Thursday, December 31, 2009

The worst movies from this decade that you saw because they were critically acclaimed

My mom points out that this is a much more useful idea for a list than the more common "worst movies of the decade." She explains:

I don't need a decade-end list of the very worst crap that you saw and I didn't see. I'd rather make a list of the worst movies that you, the movie reviewer, gulled me into seeing. What did you say was good that I wasted my time and money on?
She has her list at the link.

I haven't been watching many new movies this decade, but here are the ones I saw and was baffled by the amount of praise they received:

1. Lost in Translation
2. High Fidelity
3. I Heart Huckabees*
4. Waking Life
5. Away We Go* (blogged)
6. A Scanner Darkly
7. Fahrenheit 911*
8. Amelie*

* Movies with an asterisk received mixed reviews, but many critics gave them effusive praise.

I just saw Lost in Translation last night. That's probably the movie with the biggest gap between the critical reception (Metacritic's aggregation of reviews gives it an extraordinary 89 out of 100) and my enjoyment of it.

Now, on the positive side, here are some excellent movies from this decade that fully deserved their critical acclaim:

1. The Pianist
2. The Fog of War: Eleven Lessons from the Life of Robert S. McNamara
3. Capturing the Friedmans
4. Sideways
5. About Schmidt
6. Ghost World

Happy new year!

11 comments:

Richard Lawrence Cohen said...

I perceive that you're not a fan of Richard Linklater's Rotscoped (is that the term?) movies. I am. And also of PKD's novel A Scanner Darkly, so I liked that one for two reasons.

Jason (the commenter) said...

I think Lost in Translation got extra praise because of how well the actors did in it compared to how they might have been expected to do. Also because it had Scarlett Johansson, critics love her.

Richard Lawrence Cohen said...

rotoscope

word verification: ovent: "1. an event that's over; 2. an event that's too much for you; one you wish had not occurred"

downtownlad said...

You need to visit Japan to better appreciate Lost in Translation. I know people who hated it. Then after they moved to Japan, they grew in love with it.

Fantastic film.

Summer Anne said...

Amelie is my favorite movie of the last decade, and Lost in Translation is up there. I liked, to one degree or another, every movie on both of your lists except for A Scanner Darkly (made me ill) and Sideways (I thought that movie was boring).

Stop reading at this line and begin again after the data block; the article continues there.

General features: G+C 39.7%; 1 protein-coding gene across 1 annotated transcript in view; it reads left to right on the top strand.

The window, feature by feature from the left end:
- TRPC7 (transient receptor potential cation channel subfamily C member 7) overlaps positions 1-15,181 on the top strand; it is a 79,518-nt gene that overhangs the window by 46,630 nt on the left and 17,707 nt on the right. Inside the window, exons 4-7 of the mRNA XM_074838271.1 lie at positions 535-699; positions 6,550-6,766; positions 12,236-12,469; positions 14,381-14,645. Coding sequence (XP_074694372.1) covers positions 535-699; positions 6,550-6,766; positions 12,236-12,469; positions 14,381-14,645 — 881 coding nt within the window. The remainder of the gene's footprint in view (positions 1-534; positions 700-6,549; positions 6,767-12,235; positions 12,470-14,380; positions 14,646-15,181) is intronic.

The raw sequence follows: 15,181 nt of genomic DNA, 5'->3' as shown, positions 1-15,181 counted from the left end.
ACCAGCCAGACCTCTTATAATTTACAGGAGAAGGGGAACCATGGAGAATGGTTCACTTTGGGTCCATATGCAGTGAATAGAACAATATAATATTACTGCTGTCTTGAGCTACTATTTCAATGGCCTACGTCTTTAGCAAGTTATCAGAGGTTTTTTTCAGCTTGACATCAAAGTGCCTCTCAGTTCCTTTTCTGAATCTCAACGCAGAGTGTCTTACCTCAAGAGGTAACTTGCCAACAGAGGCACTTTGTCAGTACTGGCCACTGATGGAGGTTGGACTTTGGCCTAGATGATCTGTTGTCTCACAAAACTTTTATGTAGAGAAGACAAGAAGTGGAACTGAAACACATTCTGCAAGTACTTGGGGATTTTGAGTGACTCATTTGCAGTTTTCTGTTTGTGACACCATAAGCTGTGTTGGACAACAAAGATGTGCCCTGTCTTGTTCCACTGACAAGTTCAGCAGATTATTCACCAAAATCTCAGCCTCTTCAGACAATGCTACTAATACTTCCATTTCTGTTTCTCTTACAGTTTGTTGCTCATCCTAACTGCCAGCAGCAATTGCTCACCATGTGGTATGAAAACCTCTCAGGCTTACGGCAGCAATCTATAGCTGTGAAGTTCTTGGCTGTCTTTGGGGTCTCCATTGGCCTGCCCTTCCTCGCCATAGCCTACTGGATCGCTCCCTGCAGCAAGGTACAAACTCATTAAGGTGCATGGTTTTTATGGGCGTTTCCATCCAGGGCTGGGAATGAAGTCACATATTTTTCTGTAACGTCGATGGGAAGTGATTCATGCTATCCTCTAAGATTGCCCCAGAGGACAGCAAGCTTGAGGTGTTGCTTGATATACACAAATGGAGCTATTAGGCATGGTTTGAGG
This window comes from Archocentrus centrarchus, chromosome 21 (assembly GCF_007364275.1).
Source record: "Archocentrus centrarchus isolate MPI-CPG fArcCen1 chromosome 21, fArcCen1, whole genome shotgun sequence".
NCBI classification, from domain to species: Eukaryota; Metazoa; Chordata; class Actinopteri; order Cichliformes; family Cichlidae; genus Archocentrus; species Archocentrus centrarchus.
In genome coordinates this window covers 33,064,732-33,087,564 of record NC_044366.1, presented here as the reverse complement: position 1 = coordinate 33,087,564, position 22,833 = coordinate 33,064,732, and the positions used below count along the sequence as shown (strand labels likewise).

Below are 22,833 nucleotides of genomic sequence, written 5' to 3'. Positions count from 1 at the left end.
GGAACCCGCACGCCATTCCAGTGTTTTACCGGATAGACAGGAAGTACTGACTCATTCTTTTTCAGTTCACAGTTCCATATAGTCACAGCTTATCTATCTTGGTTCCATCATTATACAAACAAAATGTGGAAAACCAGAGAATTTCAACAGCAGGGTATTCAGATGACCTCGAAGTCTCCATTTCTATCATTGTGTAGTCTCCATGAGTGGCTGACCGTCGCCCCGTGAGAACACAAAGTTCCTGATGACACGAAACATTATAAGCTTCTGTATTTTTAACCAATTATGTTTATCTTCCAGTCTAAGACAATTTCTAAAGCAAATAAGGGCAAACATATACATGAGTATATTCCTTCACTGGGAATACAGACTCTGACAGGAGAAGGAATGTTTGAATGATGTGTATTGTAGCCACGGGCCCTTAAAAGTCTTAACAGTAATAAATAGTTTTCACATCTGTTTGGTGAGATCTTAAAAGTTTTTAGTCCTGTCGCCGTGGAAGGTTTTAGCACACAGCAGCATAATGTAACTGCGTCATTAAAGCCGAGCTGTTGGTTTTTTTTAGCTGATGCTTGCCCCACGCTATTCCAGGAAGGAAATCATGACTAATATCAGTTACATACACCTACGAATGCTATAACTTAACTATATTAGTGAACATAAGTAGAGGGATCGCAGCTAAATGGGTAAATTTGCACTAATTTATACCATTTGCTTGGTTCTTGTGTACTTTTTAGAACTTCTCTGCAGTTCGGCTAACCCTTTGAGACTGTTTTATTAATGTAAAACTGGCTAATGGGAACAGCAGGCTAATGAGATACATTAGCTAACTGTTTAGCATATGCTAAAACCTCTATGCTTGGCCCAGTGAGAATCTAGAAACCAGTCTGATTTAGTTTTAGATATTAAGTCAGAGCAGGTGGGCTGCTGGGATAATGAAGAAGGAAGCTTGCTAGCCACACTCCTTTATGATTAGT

My #1 pick for the criteria of bad-but-critically-acclaimed-so-I-saw-it would be There Will Be Blood. I hated that movie so much. But that's not a very popular opinion. I also would put Synedoche, NY (Roger Ebert's #1 of the decade!) up there. I found it disorienting, narcissistic, and ugly.

Jason (the commenter) said...

I didn't like There Will Be Blood either. It seemed obvious, boring, and designed to feed popular prejudices.

John Althouse Cohen said...

Dad: It's not that I disliked the rotoscoped animation; it actually somewhat redeemed those movies for me. It's more that Slacker is one of my favorite movies and the first Linklater movie I saw, and I've been disappointed with his other movies that I've seen (the other one being Dazed and Confused). (I haven't seen, and would like to see, Before Sunrise and Before Sunset.)

I didn't like the fact that Waking Life seemed to be modeled after Slacker's unconventional structure but without the clever continuity. In Slacker, there's always a segue from one scene to another to compensate for how disjointed the movie is overall. In Waking Life, Linklater feels free to cut from one scene to another with no apparent connection.

Also, I watched Waking Life thinking it'd be the perfect movie for me because of the philosophical themes and the Slacker connection (not just that Linklater wrote and directed it but also the structure of the movie). Since then, I've realized that I tend to dislike entertainment that tries to be explicitly philosophical. (I feel similarly about another movie in the first list, I Heart Huckabees.) Movies aren't good vehicle for straightforward philosophy. There's usually no occasion to even present a philosophical theme, and on the rare occasions when philosophy is directly dealt with, it's boring or glib. The scene in Waking Life where one character talks to another character about free will in a cafe is remarkably pointless: why would I want to see a movie that rehashes the standard discussion of free will that can be found in any philosophy 101 textbook and doesn't add anything to this discussion other than cool animation? (Another example of the problem with overtly philosophical movies is The Matrix Reloaded.)

Freeman Hunt said...

I had completely forgotten about I Heart Huckabees. Oh, that really was horrible. I almost couldn't bear to finish it. Philosophy-lite for the celebrity set.

Ann Althouse said...

!. Didn't you have "Fog of War" first before?

2. "I think Lost in Translation got extra praise because"... because it was directed by a woman ... who had a family halo around her.

3. "Waking Life" disappointed me too -- and like you I love "Slacker" -- but aren't you forgetting the cool stuff about death?

Ron said...

I much prefer Lost in Translation to My Dinner with Andre...by a big margin.

Anonymous said...

Perhaps you'll understand Lost in Translation when a little more of your life gets behind you, you look back, and despite holding a high level of general satisfaction you find yourself pining for living nights.